This will  inevitable come with a pitch involving "inflation" (non-existent), "hard currency" (how are you going to exchange a hunk of gold for a bunch of turnips or a gallon of gas?), and so forth. All that nonsense will be seasoned with a generous helping of "worry" (see above with a double dose of China).

Why It's Bogus

Gold is illiquid. If you need to turn it into cash you're at the mercy of whatever the current spot price is minus sales commissions and other fees, especially if you're trying to convert the physical metal. And if everything does collapse... how are you going to trade a hunk of shiny (but useless) metal for that bunch of turnips?

Gold is not a hedge against inflation. At most gold prices increase at approximately the rate of inflation. Right now inflation is about 1.6% and gold is dropping in price. Here's an article from 2013 on what started to happen (and continues to this day) when fear fell out of the equation. In the meantime that so called "hard currency" is earning no interest and pays out no dividends.

If you want some pretty coins for your grand kids to play with, fine. Just don't expect gold to save your retirement.

I Should Have Bought Stocks

Your Adviser Suggests an Annuity

You've probably seen these advertised right after the reverse mortgage commercials and in much the same way: "guaranteed payments for life", "your payment can never go down", etc. If you have a good relationship with your insurance agent (as we do) he or she will almost certainly bring up annuities since they are typically originated by... insurance companies.

Why It's Bogus

OK, annuities are not necessarily completely bogus. But they are lifetime contracts that lock up your money while promising a steady payment. Some have the ability to increase the payments depending on market conditions (see below). But here's the big problem: annuity payouts are based on current interest rates. Remember why the 4% rule is bogus? An annuity ties up a big pile of money while providing a very low return - a return that's guaranteed to decline in purchasing power.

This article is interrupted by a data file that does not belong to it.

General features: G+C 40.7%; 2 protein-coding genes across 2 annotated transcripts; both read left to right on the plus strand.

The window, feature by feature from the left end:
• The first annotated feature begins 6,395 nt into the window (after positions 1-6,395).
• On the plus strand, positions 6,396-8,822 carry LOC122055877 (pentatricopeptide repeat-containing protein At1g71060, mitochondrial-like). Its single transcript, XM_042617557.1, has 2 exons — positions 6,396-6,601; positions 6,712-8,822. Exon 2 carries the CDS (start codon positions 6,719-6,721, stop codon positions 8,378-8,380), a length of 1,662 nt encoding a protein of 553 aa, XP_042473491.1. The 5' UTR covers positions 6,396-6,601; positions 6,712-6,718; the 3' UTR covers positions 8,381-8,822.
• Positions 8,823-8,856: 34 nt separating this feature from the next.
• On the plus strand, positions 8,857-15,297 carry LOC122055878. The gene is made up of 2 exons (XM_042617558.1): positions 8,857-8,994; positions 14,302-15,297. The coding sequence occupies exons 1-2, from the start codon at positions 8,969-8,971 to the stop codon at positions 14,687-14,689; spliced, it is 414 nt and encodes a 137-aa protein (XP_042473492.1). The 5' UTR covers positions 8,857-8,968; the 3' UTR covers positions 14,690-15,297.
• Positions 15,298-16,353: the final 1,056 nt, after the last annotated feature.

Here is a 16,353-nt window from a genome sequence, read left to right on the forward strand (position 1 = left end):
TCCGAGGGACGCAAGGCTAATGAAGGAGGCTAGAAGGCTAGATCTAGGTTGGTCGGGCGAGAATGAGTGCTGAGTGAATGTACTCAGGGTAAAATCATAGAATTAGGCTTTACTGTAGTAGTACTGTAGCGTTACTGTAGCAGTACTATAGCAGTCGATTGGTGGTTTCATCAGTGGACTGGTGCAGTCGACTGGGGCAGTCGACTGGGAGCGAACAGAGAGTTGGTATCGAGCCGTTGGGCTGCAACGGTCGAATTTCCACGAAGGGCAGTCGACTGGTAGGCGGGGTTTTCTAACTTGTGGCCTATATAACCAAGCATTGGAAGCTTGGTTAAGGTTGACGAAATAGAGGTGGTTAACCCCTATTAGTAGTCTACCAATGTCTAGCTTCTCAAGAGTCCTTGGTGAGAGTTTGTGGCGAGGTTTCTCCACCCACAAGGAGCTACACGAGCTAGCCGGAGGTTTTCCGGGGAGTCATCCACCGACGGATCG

If you have a lot of cash going into retirement an annuity may be part of comprehensive retirement plan.  Immediate annuities (which consume dividends and principal) can provide a reasonable income stream if you have predictable needs and remember to adjust them for inflation. You can use the free calculator here to model the amounts you might need.

That's for simple immediate annuities. Unfortunately there are a bunch of more complex ones. The one you'll hear about most is technically called an Equity-Indexed Annuity. These are the ones that you'll see advertised on TV with claims like "your income goes up with the market" and "you'll never lose money". These are extremely complex products that are sold with high commissions and fees. That's bad enough but many allow the company selling the product to change the rules whenever they want to.  If you don't read and understand the fine print you'll be in a world of hurt.

For a complete discussion of EIAs, check out what the Financial Industry Regulatory Authority has to say.

So What Should You Do? 

Honestly? I don't really care. What I will do is explain what I've been doing in this blog and give you pointers to resources that will help you decide if you might want to do something similar.